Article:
Life is occasionally grand. There's nothing more to it.

  4. Be thankful for the haters. Remember the Oscar Wilde quote: Only the mediocre are popular. The second you write something thought-provoking or interesting, someone will get upset, and occasionally, they’ll let you know. It is not a pleasant experience. It knocks you off your guard, it makes you question what you believe, and if it happens often enough, it will make you very quick with a comeback. Those are all good things.

    You know who else has haters? The PRESIDENT. Also, Tina Fey.

  5. Whether in a foreign city or on a tangent, getting lost isn’t as bad as it seems. Finding your way back usually requires only cab fare or the delete button, and you might find that the story that emerges is worth all the twists and turns.

    We did not know the way. So we followed someone who also, apparently, did not know the way. It was a good night.

  6. The backspace button is your friend. There are times when I’ve spent several long days trying to work a gem of a phrase or paragraph into a post without success. And I’ve thought, “Well I can’t simply delete it, because it’s just too brilliant.” So I’ll cut and paste it into a new doc, only to find it in six months, declare it stupid, and delete it. Which is what I should have done in the first place.

    Just toss it.

  7. Know who you are. I’m not a budget travel blogger. I’m not a great photographer. I’ve never backpacked across anywhere. These are things other people can write about far better than I. So I decided to cover what I know and love: getting hopelessly lost, visiting Maritime Museums, snacking, and thinking about John Stamos. These are things I can write about with an alarming amount of expertise, and my blog is better for it.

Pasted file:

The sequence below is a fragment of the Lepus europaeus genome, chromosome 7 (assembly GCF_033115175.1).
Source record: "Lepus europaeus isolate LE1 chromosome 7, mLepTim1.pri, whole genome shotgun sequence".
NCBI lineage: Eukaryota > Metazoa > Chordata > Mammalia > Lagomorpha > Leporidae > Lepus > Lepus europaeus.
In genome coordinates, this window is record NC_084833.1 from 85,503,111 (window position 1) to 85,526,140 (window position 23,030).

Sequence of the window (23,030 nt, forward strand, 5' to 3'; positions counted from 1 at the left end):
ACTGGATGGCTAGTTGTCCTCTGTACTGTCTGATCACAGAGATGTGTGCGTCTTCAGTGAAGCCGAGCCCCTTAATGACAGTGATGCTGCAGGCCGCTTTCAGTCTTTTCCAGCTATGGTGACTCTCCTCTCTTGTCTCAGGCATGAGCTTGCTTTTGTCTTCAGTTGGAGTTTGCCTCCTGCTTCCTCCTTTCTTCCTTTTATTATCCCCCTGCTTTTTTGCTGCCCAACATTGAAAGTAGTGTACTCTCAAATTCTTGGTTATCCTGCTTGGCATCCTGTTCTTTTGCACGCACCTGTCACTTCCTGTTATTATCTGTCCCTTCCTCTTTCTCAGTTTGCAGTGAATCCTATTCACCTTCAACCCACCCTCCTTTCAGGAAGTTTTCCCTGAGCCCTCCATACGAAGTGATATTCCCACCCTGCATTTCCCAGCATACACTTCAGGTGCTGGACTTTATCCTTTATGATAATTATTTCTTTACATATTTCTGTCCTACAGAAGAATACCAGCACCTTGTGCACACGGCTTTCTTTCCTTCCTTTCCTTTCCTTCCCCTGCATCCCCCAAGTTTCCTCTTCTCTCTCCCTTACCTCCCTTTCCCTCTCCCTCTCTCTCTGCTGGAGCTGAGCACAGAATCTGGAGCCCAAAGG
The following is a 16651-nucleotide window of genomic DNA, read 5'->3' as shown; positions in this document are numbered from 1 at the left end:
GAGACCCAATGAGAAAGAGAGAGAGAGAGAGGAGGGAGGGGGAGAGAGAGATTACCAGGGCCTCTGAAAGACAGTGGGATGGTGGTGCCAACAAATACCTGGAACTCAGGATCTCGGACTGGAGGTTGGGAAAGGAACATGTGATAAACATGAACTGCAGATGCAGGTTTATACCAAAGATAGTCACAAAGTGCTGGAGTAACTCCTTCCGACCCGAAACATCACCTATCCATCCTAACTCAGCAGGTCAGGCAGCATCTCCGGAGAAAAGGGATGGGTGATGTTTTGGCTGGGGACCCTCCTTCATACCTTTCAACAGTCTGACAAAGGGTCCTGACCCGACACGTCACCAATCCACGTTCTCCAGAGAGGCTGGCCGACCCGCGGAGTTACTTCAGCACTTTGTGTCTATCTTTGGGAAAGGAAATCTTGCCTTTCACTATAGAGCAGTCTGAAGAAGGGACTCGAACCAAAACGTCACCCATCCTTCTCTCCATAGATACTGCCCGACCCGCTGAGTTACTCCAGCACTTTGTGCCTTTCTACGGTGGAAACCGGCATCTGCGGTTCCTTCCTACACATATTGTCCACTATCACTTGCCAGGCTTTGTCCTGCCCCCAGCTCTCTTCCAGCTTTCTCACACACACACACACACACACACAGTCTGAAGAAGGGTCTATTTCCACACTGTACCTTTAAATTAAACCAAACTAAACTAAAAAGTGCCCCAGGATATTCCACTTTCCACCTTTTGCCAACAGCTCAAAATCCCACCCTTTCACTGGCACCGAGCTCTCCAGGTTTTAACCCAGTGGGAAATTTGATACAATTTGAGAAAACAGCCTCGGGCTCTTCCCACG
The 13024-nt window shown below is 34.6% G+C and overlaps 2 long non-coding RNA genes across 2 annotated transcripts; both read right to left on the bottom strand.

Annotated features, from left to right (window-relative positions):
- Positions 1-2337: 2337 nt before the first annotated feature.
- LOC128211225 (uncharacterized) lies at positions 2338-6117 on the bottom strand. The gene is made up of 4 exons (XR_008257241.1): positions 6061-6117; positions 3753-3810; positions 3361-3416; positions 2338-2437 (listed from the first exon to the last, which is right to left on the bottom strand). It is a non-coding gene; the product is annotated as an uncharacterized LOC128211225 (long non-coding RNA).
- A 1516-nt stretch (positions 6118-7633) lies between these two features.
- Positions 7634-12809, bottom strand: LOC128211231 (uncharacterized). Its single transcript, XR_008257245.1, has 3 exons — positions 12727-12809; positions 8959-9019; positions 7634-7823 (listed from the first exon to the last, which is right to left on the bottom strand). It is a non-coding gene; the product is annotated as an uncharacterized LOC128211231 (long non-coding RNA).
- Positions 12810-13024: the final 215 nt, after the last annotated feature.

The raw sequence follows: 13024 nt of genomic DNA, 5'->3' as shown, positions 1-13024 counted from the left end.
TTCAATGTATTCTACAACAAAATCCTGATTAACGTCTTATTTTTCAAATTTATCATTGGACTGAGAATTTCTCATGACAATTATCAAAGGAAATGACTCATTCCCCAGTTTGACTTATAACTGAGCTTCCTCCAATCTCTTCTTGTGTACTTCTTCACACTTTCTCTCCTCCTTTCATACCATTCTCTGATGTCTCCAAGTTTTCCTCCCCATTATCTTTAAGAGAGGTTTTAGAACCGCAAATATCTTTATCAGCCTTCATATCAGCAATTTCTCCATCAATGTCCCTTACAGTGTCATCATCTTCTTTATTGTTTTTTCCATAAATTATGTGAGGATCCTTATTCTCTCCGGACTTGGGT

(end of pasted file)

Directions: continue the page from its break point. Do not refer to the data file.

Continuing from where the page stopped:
Popcorn. I'm also good at popcorn.

  8. It’s okay to be imperfect. You may misspell something. You may mistakenly describe New York as the largest city in North America (what? I suck at facts). You may arrive at your destination and find it’s closed, or that you don’t have a reservation, or that your ticket was for the day before. Embrace it. Write about it. Know that your flaws and foibles make you human and sympathetic, and that much more entertaining.

    There's beauty in our imperfections. I promise.

  9. You aren’t alone. I used to think the world was a huge, cold, unfriendly place. But the more I saw of it, the more I realized how untrue that was. How a few familiar faces could make London feel warm and inviting. How a day spent with family can make a town you barely know feel like home. And how a few clever comments on your blog from people you’ve never met can make you feel, in the solitude of your hotel room, like you are in very, very good company.


    Who can feel alone when strangers creep into their photos?

  10. You need approximately one person to believe in you. That’s it. One sparkly-eyed fan who commented on your blog when no one else did.

    And pretty soon you'll find it's contagious.

So Happy Birthday, you imperfect, misspelled, often snarky, and occasionally beautiful blog. You’ve made me realize that being a cynical romantic with a debilitating sweet-tooth and no sense of direction isn’t the crime I once thought it was.

Now who’s up for frosting shots?